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When Internet Explorer is set to auto-detect proxy settings, is there a way to view what it detects?

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@ymasood that's what the little ^ arrow is for –  Aidan Ryan Sep 1 '09 at 12:33
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up vote 18 down vote accepted

The settings are retrieved from http://wpad/wpad.dat which is a javascript file describing which proxy server should be used in which situation. Your best bet is to open that URL and figure the proxy out from the contents it returns.

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Ah, excellent. Here is more detail on the Web Proxy AutoDiscovery protocol: en.wikipedia.org/wiki/Web_Proxy_Autodiscovery_Protocol –  Aidan Ryan Sep 1 '09 at 23:22
    
Are you sure that's the link? What's wpad's top level domain? –  Nathan Fellman Oct 10 '09 at 8:38
    
Oh... I see. I should use wpad in my local domain –  Nathan Fellman Oct 11 '09 at 6:20
    
This doesn't work for all networks. Sometimes proxy is autodetected over dhcp (inform verb) rather than http wpad. –  Colonel Panic Jul 1 '13 at 12:58
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If http://wpad/wpad.dat is not available, you can deduce which proxies are in use by browsing to a web site and then checking the TCP connection that was made. It's not great, but it's at least minimally useful.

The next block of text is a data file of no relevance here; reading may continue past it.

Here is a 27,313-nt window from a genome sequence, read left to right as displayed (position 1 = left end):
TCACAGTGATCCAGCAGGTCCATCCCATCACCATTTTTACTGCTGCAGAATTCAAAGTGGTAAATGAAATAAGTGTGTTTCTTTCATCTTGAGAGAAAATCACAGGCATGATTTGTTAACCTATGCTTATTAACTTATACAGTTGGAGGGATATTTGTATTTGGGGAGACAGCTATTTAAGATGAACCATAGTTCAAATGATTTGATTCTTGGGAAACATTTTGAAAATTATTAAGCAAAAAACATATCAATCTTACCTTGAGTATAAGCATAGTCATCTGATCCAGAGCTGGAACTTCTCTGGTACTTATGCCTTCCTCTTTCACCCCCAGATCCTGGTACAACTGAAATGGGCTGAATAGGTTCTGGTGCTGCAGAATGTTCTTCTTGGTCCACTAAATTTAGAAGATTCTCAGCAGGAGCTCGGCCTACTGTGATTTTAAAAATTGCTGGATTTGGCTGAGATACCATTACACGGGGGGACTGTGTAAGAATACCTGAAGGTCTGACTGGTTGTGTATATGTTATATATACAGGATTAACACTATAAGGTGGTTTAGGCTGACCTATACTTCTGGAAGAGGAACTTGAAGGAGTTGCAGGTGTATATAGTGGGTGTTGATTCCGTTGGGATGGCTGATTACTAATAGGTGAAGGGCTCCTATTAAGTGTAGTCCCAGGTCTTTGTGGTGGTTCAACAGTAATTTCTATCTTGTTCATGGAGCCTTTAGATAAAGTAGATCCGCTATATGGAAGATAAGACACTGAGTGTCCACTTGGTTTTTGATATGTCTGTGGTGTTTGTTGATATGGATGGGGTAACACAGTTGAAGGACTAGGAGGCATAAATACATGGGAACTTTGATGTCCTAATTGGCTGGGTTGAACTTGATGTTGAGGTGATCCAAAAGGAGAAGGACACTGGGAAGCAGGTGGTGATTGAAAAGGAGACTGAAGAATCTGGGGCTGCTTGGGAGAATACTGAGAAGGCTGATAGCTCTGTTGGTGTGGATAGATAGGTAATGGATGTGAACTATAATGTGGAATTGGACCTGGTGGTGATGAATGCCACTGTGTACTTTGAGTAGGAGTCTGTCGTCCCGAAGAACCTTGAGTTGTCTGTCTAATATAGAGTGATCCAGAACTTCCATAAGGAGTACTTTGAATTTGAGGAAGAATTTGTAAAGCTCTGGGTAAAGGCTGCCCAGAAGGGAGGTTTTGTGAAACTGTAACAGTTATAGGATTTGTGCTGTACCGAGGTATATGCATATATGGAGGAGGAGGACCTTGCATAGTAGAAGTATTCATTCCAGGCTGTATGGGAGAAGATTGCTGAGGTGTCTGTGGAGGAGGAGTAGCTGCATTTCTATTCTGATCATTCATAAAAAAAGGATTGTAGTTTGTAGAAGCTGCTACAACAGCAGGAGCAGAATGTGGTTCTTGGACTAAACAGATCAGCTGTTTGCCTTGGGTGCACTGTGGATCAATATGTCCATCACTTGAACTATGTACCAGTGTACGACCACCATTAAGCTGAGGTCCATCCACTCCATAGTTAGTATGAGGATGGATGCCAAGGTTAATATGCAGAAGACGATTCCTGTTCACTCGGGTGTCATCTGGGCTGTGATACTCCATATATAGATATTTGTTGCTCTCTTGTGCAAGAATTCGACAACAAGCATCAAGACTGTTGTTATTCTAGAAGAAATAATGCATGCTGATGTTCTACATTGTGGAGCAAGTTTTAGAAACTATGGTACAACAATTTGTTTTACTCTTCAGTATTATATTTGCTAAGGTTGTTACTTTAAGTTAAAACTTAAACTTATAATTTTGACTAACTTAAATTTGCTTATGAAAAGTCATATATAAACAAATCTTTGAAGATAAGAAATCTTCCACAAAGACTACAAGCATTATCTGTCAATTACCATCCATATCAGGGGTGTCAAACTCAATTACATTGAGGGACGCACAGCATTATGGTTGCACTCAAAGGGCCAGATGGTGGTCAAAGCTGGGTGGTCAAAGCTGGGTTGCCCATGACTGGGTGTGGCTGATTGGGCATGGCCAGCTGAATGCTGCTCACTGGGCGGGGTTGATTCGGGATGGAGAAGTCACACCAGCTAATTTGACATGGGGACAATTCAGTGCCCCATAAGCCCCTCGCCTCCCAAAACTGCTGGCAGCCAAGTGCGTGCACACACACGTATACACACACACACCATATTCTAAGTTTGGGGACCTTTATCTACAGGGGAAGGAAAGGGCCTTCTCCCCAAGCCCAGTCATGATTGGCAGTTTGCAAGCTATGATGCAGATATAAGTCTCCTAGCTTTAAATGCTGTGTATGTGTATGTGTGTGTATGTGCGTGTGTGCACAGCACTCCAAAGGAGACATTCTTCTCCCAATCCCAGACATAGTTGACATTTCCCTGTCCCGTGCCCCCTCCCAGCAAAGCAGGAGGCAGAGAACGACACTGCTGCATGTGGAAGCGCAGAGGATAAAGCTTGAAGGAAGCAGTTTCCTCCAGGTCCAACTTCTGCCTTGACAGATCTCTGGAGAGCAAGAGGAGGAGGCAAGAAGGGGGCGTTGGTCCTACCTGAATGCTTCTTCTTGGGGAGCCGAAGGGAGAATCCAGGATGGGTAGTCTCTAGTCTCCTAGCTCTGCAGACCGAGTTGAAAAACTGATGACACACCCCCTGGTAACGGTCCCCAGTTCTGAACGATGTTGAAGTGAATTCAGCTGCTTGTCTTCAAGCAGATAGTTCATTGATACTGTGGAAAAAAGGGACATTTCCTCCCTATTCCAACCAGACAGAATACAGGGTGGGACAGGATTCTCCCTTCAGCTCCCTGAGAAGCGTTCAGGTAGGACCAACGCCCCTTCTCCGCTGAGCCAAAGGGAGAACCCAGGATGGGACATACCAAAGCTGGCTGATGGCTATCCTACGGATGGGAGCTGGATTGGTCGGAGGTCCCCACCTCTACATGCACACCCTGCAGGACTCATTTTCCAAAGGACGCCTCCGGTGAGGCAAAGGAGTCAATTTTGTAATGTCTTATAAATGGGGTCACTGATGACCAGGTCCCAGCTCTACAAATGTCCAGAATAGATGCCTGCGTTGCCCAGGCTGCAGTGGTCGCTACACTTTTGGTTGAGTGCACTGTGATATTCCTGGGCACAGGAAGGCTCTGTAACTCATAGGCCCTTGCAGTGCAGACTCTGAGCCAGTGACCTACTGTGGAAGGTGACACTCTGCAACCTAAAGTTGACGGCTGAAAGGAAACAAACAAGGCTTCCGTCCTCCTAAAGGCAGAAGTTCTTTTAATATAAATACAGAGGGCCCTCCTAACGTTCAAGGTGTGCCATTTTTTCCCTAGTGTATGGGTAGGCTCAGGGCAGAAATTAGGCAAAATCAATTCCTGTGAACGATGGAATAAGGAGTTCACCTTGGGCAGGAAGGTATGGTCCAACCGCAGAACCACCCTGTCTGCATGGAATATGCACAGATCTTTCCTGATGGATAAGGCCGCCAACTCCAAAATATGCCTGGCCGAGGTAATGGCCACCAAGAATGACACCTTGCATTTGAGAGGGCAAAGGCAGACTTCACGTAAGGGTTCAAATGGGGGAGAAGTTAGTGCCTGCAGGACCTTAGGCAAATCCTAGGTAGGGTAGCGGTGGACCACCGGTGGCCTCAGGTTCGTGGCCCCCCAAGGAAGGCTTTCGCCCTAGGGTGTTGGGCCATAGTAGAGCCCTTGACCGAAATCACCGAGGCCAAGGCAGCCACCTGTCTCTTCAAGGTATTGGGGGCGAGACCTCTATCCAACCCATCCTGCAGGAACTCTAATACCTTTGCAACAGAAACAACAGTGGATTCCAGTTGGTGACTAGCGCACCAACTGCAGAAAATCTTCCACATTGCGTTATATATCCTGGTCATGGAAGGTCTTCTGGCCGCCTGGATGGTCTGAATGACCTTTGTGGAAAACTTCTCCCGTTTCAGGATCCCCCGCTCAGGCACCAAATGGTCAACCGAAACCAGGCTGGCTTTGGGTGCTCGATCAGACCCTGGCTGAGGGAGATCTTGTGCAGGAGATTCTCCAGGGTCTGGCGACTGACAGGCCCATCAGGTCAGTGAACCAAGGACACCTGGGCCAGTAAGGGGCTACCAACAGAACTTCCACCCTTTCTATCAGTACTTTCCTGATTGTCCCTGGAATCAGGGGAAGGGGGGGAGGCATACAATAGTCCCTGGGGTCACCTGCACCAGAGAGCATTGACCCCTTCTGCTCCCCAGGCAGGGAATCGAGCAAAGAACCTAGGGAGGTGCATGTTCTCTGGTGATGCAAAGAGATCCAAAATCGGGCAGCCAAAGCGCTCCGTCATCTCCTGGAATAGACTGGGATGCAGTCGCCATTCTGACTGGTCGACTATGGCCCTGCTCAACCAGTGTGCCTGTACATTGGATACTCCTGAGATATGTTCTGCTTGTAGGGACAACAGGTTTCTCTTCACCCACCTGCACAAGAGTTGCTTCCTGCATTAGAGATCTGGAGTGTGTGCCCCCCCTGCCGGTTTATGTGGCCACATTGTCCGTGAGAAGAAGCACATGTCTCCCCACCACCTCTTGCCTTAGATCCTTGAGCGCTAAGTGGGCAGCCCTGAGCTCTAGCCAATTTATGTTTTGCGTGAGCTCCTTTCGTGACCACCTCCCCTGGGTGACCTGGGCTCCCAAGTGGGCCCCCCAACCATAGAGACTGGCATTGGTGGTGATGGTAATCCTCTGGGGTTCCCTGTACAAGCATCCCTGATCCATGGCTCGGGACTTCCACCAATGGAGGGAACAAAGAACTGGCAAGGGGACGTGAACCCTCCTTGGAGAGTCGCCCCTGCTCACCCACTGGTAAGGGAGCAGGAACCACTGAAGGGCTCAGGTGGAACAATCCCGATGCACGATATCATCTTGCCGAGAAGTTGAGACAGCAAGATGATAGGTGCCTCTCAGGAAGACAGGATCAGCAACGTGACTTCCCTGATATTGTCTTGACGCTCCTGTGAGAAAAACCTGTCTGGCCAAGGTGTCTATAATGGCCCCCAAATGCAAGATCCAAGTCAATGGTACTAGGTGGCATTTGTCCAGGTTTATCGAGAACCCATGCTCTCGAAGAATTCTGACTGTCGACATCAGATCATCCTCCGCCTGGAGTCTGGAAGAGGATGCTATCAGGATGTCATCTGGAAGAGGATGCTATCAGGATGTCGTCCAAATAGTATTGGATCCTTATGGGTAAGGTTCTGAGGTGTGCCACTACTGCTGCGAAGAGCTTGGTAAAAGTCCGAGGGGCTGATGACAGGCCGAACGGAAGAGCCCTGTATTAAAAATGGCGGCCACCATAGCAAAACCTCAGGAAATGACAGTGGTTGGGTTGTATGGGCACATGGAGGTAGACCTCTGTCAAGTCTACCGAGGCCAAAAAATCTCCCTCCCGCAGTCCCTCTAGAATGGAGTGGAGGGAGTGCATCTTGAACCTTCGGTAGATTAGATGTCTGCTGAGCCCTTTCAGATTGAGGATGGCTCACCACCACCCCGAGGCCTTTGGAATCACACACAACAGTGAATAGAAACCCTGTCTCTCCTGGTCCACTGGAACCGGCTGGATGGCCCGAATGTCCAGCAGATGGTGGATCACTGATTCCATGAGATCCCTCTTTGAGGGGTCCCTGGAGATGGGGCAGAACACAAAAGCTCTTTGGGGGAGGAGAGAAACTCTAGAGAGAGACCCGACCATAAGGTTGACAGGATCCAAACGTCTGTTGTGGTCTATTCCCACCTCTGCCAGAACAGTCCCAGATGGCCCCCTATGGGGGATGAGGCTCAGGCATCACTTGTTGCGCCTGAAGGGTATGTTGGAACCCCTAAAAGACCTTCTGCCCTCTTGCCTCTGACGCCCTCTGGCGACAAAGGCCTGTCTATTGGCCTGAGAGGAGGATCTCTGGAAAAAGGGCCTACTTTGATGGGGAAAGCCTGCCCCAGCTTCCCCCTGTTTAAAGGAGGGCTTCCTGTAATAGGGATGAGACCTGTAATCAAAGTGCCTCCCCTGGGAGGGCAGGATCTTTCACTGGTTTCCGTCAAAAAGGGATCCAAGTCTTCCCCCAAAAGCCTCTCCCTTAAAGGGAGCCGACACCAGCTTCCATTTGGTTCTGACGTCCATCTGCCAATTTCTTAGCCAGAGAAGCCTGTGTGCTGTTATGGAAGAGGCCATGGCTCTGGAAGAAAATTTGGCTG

1. Inspect the output of netstat -an | find "EST" (short for 'ESTABLISHED').
  2. Go to a fresh site (one that you have not recently visited).
  3. Run the netstat command again, looking for the new connection. It might look like:

    TCP 192.168.1.1:1989 192.168.1.88:8080 ESTABLISHED

In this example, your proxy's IP is 192.168.1.88 and it is listening on port 8080.

Note that this method only shows the proxy currently in use. If more than one proxy is configured in your environment, and you want to know all of them, you'd have to repeat the procedure above periodically to get the full list.

The same procedure can be used on non-Windows boxes (using netstat -an | grep EST, or whatever your OS uses to show active connections).

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Nice workaround :) –  hoang Jun 10 '13 at 13:23
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